One of my flatmates has a beauty blog and she gets so excited over writing posts, thinking of ideas, designing her blog, taking pictures - it makes me sad watching her sometimes because I used to be that enthusiastic about blogging, I used to have all these ideas - I'm not sure where that's gone.

This isn't an end post. This is a post letting you guys know what's going on in my head right now.
I love reading, I love books, I love blogging, I love what I've achieved through this blog that I never would have had the opportunity to do so before. I love all of that.
But I'm just unsure if I can carry on. Blogging has become far too stressful.


  1. Don't worry, as you can tell from my blog, uni sometimes just gets in the way, and that is a good thing in my books because it means that you're doing something - living life - instead, so it's not time wasted! I don't define myself as "a blogger", because I am far too casual for that, and I always was, even when I had a good publication schedule going. Blogging was always an outlet for me to say things that I couldn't figure out how to say else, a way to keep a record of what I though and what was going on if I managed to blog about that. I just say that "I blog", which is always true. Find out what it is for you, and don't feel bad about it, because it's your blog. Your choice.

  2. I definitely agree with Ness - it's your blog. You shouldn't feel bad about this.

    This is a topic I've always had a strong opinion on, though I know for a fact that some disagree with me. Blogging is, as you said you believed it to be when you first began, a hobby. It is ultimately an activity for the writer, not the reader. And honestly, I've seen plenty of blogs that may have daily posts but lack any real thought. Ideas come when we aren't stressed; they come when the conditions in our heads are just right. With that, I really encourage you to not care. There are some blogs I follow that are completely inactive, but I still follow them just in case I ever see a post again. People won't give up on you if you end up posting less and live the university life.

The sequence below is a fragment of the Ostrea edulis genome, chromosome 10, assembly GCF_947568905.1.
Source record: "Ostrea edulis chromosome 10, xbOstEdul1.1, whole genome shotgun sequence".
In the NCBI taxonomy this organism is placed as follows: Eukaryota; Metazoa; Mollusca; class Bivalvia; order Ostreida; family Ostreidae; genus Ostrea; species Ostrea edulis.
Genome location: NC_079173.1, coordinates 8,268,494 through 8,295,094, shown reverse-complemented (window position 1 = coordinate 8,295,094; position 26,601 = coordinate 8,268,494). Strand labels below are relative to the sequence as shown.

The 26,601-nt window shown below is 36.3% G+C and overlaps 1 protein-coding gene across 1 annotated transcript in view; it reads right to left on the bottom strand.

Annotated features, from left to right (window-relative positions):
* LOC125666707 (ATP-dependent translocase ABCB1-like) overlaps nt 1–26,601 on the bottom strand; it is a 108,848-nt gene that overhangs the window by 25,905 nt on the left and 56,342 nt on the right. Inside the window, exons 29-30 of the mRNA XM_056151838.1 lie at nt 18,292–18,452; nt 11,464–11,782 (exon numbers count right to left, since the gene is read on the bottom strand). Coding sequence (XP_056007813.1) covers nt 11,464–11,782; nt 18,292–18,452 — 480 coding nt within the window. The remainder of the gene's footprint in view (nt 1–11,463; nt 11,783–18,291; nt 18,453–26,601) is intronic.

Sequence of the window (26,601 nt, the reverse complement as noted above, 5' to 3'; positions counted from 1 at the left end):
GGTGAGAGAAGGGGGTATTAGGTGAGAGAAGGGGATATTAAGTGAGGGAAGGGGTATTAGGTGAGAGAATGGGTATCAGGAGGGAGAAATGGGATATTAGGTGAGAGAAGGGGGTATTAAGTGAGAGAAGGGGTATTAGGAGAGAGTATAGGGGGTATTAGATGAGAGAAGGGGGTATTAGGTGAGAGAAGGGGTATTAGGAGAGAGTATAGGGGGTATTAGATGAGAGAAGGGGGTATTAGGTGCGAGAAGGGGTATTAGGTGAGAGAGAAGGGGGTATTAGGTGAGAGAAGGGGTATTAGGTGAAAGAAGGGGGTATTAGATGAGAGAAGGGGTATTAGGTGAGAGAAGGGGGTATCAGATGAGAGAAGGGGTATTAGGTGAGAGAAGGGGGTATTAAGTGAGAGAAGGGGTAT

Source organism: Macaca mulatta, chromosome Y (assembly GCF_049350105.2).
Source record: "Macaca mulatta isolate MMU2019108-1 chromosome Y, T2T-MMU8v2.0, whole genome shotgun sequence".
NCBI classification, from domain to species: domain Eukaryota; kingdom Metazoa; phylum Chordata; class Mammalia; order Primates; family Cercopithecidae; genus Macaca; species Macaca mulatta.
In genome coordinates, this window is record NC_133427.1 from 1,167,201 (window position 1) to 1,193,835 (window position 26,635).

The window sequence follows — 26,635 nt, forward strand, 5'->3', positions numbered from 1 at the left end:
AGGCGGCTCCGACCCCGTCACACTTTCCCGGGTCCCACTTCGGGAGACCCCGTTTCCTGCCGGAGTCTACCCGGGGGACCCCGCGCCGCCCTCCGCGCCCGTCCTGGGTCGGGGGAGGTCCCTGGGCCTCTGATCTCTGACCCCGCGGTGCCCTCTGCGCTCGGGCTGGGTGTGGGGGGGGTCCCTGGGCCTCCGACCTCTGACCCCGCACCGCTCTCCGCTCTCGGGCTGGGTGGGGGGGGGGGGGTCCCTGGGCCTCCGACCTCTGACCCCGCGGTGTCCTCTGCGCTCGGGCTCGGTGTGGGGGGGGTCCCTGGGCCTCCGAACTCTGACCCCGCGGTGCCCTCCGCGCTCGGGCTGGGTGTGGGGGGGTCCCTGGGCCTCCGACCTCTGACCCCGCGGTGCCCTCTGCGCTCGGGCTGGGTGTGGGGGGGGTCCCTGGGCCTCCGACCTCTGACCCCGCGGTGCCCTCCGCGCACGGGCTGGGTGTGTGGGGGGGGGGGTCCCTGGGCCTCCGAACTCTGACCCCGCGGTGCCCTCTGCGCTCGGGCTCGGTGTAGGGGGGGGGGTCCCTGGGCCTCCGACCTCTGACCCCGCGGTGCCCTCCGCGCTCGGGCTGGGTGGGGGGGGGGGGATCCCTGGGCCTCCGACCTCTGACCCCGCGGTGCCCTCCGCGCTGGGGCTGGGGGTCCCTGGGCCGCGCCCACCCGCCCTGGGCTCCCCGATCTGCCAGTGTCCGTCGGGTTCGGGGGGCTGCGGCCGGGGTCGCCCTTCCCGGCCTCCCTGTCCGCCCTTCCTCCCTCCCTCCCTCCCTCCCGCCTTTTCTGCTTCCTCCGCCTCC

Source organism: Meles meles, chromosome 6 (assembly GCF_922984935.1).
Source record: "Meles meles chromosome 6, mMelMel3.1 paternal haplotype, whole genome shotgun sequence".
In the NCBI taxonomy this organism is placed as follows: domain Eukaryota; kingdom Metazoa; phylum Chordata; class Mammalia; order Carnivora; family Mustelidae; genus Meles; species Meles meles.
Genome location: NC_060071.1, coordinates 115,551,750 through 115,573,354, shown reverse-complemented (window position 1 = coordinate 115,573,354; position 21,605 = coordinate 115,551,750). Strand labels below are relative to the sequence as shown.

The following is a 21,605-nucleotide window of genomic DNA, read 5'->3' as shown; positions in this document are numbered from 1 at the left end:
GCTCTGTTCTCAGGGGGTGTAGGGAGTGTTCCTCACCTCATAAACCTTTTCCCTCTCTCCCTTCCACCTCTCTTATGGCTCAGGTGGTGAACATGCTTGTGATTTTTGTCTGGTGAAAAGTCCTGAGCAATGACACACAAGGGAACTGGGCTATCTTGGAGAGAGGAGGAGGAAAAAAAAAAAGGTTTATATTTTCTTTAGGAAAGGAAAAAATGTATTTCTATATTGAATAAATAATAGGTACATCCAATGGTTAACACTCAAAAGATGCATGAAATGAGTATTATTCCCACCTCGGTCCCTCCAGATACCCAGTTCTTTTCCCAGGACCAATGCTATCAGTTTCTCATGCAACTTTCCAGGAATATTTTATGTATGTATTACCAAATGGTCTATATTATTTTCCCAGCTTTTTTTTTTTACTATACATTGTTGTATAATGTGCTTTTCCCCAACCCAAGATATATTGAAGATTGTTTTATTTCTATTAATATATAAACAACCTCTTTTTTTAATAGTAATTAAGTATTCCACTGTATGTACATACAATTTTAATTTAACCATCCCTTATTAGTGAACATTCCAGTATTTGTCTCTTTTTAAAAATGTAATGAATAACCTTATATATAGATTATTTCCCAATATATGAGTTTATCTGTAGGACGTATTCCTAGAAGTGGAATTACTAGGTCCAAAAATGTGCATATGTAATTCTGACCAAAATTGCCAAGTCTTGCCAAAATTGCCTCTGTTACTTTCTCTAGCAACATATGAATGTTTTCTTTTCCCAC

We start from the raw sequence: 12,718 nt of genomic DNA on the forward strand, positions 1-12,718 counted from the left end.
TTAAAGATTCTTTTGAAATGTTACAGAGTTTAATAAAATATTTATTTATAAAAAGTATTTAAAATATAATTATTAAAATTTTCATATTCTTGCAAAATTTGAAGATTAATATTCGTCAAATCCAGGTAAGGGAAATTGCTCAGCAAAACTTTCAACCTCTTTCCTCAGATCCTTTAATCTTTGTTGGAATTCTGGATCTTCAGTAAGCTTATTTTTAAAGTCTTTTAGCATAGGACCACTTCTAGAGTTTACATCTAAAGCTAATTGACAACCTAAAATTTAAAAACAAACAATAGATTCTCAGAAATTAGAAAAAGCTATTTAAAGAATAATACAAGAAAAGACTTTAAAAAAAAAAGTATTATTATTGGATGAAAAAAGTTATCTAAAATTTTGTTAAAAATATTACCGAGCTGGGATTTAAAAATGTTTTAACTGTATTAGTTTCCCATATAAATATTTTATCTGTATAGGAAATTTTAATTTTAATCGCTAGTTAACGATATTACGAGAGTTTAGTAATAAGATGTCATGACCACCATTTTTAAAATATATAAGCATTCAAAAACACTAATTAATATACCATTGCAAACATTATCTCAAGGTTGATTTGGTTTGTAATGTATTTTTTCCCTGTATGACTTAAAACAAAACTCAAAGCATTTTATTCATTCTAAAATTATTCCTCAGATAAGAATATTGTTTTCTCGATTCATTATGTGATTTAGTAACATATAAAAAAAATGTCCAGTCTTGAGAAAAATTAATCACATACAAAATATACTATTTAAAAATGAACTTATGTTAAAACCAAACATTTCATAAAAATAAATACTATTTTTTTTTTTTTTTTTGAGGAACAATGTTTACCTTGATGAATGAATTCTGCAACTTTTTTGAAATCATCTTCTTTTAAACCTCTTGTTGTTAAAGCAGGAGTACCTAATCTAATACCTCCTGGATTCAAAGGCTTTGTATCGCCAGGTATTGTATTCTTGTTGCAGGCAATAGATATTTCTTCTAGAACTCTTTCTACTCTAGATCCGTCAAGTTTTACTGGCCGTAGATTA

3. I can totally see where you're coming from, Rebecca, and I know that I wouldn't blog if I felt the same. At the moment I'm in a real book funk and I just can't read anything for more than five minutes, even if it's really good. When I get like this, I don't feel like blogging much so I'm just focusing on Project UKYA more where I don't feel the pressure to post review after review.
    I've also tried booktubing and I've found that I really like editing videos and it makes things more fun.

    Blogging has changed a lot even since I've started and I wish there wasn't so much pressure to post every day because, not only is it draining, it means that there's so many posts out there. Do we really want to comment on all these posts every day? I want to start commenting only on the posts that make me feel something, rather than because I feel I have to.

    Your blog has always been my favourite, Rebecca, and you're one of the loveliest bloggers I know so I'll be really sad if you stop blogging altogether. If you do stop, I'd still really love to stay in contact because I've come to think of you as a really good friend. :)